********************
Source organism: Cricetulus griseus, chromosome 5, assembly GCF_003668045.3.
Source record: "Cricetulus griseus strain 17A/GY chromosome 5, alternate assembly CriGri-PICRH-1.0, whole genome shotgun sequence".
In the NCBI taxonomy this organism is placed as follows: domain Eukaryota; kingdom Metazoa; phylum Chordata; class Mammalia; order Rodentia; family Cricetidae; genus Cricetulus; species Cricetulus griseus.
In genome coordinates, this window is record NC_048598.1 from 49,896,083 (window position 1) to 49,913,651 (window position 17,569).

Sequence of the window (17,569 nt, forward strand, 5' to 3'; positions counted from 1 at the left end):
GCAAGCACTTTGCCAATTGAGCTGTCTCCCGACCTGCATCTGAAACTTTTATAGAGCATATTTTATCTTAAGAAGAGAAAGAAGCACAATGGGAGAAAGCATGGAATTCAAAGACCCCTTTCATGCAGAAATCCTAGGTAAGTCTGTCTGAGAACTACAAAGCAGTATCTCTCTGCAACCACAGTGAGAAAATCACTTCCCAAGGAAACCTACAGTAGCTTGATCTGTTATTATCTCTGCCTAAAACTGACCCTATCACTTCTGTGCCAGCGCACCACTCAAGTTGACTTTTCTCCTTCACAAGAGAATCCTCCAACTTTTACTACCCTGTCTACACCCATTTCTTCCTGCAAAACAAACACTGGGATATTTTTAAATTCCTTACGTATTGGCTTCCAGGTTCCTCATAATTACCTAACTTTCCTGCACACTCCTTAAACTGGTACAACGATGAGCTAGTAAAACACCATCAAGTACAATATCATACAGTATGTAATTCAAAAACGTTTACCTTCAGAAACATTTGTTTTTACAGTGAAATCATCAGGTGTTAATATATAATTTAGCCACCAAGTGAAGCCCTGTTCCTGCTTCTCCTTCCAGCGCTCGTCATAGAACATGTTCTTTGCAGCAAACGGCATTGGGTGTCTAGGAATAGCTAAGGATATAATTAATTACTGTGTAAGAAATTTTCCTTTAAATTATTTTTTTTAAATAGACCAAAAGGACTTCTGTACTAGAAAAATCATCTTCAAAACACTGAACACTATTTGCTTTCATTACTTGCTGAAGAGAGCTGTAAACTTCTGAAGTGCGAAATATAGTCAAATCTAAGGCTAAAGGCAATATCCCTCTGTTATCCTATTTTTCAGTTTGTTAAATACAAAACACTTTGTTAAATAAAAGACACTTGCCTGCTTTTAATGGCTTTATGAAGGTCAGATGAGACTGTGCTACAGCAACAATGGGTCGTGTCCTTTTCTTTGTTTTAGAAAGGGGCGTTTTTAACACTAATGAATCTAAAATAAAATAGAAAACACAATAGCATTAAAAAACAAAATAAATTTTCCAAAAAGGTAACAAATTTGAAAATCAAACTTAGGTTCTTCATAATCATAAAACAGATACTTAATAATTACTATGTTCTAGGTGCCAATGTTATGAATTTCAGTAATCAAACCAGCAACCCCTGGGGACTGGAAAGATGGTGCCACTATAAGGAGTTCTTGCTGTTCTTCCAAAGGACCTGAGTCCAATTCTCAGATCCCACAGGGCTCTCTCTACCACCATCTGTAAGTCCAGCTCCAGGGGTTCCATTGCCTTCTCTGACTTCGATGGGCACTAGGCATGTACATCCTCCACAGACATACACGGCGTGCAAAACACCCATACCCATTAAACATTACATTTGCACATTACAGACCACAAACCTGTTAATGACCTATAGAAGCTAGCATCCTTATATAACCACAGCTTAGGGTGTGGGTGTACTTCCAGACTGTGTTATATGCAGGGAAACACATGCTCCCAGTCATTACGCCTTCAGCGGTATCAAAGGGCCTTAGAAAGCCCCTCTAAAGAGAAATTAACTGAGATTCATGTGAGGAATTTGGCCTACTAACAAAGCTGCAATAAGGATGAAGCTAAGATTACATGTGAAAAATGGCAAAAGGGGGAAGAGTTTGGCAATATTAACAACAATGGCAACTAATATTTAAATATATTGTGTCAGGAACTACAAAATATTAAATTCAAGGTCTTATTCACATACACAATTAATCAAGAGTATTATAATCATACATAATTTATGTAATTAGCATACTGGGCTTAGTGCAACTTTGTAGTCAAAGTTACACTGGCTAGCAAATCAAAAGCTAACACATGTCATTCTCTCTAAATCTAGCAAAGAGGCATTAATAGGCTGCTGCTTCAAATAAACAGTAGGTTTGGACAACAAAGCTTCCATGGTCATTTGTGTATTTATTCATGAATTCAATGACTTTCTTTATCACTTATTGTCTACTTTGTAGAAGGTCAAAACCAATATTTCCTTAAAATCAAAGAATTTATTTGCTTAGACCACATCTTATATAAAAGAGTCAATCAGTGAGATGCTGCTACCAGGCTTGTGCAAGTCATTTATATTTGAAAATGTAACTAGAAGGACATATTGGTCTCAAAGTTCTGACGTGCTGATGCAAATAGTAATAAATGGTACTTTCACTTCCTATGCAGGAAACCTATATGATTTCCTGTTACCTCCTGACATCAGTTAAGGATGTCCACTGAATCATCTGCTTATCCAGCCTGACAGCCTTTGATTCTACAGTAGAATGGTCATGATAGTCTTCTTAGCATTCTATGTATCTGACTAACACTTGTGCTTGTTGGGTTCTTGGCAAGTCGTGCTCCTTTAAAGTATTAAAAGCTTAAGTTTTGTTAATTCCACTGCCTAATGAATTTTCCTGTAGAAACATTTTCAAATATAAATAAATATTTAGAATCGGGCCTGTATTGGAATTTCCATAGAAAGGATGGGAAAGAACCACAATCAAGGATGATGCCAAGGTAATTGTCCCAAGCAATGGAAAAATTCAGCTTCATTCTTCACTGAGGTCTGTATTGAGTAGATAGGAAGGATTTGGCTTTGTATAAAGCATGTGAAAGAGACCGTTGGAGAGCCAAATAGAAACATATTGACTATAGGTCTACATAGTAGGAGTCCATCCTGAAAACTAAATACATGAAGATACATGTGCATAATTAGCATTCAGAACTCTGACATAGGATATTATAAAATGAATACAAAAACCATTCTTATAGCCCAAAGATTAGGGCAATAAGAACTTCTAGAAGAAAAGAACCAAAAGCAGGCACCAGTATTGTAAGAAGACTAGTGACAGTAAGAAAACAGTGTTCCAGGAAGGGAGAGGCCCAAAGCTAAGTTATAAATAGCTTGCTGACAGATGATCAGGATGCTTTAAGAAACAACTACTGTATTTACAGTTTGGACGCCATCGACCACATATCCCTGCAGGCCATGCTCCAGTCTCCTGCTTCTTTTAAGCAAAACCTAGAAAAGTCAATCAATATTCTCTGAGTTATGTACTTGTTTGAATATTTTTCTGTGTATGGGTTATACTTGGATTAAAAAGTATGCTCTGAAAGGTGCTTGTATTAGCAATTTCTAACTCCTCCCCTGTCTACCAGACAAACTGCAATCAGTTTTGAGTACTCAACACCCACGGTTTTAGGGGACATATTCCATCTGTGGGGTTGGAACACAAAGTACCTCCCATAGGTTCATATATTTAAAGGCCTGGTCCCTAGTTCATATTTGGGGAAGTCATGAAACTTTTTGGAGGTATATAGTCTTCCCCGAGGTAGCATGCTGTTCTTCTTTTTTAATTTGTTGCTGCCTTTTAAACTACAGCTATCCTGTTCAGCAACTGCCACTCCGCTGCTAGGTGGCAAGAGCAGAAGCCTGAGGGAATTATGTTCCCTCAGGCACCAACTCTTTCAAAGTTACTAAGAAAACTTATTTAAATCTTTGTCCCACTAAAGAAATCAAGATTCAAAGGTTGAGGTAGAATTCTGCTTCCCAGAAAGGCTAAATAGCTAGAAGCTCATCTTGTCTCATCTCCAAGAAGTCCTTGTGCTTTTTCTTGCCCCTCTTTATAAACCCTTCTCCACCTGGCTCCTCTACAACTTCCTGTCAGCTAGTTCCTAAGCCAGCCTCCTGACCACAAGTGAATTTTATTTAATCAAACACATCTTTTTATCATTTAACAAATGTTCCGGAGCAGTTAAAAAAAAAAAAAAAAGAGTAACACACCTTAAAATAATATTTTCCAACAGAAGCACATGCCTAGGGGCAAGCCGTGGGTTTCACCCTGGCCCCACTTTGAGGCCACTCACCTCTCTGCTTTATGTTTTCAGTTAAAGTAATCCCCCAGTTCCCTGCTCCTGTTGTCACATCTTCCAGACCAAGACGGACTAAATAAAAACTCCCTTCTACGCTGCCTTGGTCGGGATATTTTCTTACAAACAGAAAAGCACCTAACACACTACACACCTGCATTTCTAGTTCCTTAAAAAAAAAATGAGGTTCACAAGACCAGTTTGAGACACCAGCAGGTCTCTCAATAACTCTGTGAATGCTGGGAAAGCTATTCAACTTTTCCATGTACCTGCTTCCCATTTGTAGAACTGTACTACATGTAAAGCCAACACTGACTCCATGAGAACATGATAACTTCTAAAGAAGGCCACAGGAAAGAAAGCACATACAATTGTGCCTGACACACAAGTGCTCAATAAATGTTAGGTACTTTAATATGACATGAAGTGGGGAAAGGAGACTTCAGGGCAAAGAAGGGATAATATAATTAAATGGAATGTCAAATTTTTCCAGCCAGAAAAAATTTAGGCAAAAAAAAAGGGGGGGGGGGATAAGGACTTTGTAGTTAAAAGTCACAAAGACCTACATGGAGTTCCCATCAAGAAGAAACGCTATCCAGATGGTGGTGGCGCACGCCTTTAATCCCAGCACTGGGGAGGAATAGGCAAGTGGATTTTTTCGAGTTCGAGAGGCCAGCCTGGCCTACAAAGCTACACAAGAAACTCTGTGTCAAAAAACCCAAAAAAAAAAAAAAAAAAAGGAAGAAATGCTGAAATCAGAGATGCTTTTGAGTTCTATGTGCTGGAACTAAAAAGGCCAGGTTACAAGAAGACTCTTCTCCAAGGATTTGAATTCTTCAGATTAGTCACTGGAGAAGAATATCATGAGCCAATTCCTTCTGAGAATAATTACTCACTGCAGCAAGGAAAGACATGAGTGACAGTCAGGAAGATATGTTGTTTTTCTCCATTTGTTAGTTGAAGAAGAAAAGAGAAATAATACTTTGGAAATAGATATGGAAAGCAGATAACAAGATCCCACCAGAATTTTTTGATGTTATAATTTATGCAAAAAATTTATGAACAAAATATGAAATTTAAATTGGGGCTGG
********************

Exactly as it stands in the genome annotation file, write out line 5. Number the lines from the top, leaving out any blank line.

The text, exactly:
Sequence of the window (17,569 nt, forward strand, 5' to 3'; positions counted from 1 at the left end):